Office hours were routinely ignored, no questions asked in class, and questions were never raised until the day before, sometimes hours or literally minutes before a test.

    Some students seemed to think that the prerequisite for a class was simply to have taken the previous class even getting a D in it, rather than to have learned and retained the prerequisite material. You would think it obvious that if algebra is a prerequisite for calculus, and a student has forgotten all his algebra, that he would realize he does not have the prerequisite, and that he would review algebra in the summer perhaps before taking calculus. However this seemed uncommon behavior.

    Perhaps some of my students, certainly not all, thought that the only purpose in taking courses was to get a degree, rather than to learn what was taught in the courses. Perhaps some thought that a degree, rather than knowledge, was the key to a good job. Some students focus entirely on passing the class rather than learning the subject. For this reason some seek out the easiest teacher,f rom whom they will learn least, rather than the most demanding teacher, who will push them the furthest.

    This may be partly the fault of those of us who teach without giving any indication of how the material we teach will be used. If we tell students why they need to know something, maybe it will help. [this has been edited.]

    By the way, the fact that you are asking this question shows that you are motivated to improve your study skills. More power to you.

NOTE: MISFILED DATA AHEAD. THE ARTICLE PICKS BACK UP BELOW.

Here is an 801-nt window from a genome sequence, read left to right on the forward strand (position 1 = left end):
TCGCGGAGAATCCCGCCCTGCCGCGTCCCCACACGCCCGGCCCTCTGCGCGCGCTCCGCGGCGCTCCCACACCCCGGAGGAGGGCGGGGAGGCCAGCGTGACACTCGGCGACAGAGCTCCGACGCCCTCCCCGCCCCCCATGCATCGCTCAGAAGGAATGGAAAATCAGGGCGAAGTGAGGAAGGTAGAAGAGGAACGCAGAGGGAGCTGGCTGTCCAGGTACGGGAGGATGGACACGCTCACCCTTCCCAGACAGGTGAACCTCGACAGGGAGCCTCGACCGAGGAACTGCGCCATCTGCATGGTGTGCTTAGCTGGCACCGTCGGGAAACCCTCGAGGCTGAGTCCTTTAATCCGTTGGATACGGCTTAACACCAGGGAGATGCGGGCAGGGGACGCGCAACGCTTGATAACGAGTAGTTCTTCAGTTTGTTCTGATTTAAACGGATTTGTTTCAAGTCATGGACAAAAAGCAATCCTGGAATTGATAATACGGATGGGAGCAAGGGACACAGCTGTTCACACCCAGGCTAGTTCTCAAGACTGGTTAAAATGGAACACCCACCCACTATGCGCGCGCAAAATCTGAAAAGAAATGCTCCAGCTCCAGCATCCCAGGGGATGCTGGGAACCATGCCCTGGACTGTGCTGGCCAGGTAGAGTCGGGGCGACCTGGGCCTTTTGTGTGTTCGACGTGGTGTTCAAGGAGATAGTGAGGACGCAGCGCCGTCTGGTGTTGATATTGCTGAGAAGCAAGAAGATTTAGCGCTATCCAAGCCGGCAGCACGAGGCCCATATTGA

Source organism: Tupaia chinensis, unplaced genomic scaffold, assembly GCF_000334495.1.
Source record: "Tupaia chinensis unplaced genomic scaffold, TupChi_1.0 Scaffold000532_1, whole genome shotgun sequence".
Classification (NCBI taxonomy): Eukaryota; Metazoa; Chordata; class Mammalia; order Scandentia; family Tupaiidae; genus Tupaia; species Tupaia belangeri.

Last edited: May 20, 2012
  6. May 20, 2012 #5
    OP, by any chance, have you attempted such a method? Throughout most of high school, I coasted through my courses simply by turning up and paying attention to my classes. It was a bad idea but I had then, very little interest in what I was doing and simply found my classes as either "dull" or "kinda cool" and not "out of this world insane!
    I'll keep doing this until I fall asleep out of fatigue!". When I started learning more complex material, be it mathematics or literature, I found that just "turning up" was never enough. Around that time, I had begun to develop a deeper interest in my work and now, it's come to a point that I regularly review what I've learned.

    It is also helpful to note that this method is not "boring" or "insanely hard". At least, it isn't for me and it seems to work! Really, it's just a matter of sitting down for at least one solid hour (YMMV, depending on how well you grasped the subject...) to read and make sense of/understand the theory and then working out a few exercises. You don't have to do one hour's work in one go. Breaking it down into 20-minute chunks is fine, as long as you pick up where you left off shortly after. What is key is finding something that works for you!

    This brings us to another interesting question: "how does one form an interest?". If one* can figure out how that works, then stimulating an interest in a subject (even if just for the duration of a course) becomes possible.